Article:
All about fruitarianism with a long-term fruitarian, Lena

toxins

  • Toxins in Fresh Edible Fruits and Seeds

    Several commercial fruits and vegetables contain small amounts of natural toxins. These natural toxins help protect the plants and create resistance to diseases and certain types of insects. See Secondary Metabolites in Leaves and Stems

    The kernels within the pits of some stone fruits contain a natural toxin cyanogenic glycoside. These fruits include apricots, cherries, peaches, pears, plums and prunes. The flesh of the fruits itself is not toxic. Normally, the presence of cyanogenic glycoside alone is not dangerous. When kernels are chewed cyanogenic glycoside can transform into hydrogen cyanide, poisonous to humans. The lethal dose of cyanide ranges from 0.5 to 3.0 mg per kilogram of body weight. It is not recommended to eat the kernels inside the pits of stone fruits.

    Ackee, akee or achee - Blinghia sapida - is a food staple in many Western Africa, Jamaican and Carribean diets. There are two main varieties, hard and soft ackees, that are available for consumption. Both canned and fresh forms of this fruit are consumed. However, unripe fruit contains natural toxins called hypoglycin that can cause serious health effects. The only part of this fruit that is edible, is the properly harvested and prepared ripe golden flesh around the shiny black seeds. The fruit is poisonous unless ripe and after being opened naturally on the tree.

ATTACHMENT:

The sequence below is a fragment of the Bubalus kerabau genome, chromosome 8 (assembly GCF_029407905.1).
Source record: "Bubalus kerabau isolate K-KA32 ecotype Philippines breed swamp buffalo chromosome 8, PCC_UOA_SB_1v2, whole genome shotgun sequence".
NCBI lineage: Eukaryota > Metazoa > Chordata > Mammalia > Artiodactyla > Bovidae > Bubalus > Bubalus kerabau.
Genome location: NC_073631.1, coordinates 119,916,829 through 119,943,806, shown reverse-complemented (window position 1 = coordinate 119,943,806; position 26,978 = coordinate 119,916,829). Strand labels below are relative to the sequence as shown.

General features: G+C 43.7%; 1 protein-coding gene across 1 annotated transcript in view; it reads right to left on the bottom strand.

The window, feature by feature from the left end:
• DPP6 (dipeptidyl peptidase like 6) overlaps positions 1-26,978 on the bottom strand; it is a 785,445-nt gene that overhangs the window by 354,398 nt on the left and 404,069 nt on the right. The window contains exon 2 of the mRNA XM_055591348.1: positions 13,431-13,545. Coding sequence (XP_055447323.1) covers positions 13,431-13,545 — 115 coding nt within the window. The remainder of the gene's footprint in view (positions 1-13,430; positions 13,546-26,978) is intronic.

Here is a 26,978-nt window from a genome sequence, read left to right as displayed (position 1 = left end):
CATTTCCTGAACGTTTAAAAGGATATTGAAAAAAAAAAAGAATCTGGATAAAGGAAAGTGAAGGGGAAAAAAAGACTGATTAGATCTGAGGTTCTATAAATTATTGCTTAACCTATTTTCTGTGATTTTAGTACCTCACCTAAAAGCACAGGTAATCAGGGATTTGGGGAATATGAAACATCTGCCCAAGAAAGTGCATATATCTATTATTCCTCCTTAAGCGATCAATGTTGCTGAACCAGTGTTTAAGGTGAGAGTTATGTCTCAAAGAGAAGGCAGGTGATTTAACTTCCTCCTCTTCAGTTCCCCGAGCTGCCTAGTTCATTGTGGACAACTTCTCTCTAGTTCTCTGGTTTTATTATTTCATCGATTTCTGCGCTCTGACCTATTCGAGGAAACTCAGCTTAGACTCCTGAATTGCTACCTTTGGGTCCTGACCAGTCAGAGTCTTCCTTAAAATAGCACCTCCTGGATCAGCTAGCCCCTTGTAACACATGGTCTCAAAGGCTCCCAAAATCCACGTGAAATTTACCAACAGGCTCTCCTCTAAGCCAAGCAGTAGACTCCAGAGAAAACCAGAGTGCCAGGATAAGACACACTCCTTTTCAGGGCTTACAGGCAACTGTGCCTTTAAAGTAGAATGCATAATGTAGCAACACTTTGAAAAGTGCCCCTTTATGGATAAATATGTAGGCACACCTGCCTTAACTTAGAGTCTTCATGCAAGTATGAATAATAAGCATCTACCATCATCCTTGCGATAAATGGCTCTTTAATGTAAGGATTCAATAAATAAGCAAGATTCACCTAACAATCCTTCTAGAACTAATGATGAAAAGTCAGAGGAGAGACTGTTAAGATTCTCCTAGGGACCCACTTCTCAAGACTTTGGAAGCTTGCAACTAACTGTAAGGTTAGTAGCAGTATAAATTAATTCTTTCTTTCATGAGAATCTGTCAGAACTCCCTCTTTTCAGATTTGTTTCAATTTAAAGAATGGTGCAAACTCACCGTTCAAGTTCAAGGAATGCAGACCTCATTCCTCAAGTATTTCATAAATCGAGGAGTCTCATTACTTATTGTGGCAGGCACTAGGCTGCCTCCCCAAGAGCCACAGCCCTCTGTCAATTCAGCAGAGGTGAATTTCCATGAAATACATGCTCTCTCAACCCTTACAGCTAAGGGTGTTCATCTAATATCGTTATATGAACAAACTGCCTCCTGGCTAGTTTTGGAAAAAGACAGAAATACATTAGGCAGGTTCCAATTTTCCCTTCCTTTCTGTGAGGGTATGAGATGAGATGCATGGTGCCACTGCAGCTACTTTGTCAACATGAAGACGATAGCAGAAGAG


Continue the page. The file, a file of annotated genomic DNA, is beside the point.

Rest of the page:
George Berkeley

If a tree falls in the forest and no one is there to hear it, does it make a sound?

Seeds

Seed is an embryonic plant enclosed in a protective outer covering. The formation of the seed is part of the process of reproduction in seed plants. Seeds have been an important development in the reproduction and success of gymnosperms and angiosperms plants, that now dominate biological niches on land. 

The term "seed" also has a general meaning of anything that can be sown, e.g. "seed" potatoes (tubers), "seeds" of corn or sunflower "seeds". 

Many structures commonly referred to as "seeds" are actually dry fruits. Different groups of plants have other modifications, the so-called stone fruits (such as the peach) have a hardened fruit layer (the endocarp) fused to and surrounding the actual seed.

Nuts are the one-seeded, hard-shelled fruit of some plants with an indehiscent seed (acorn, hazelnut).

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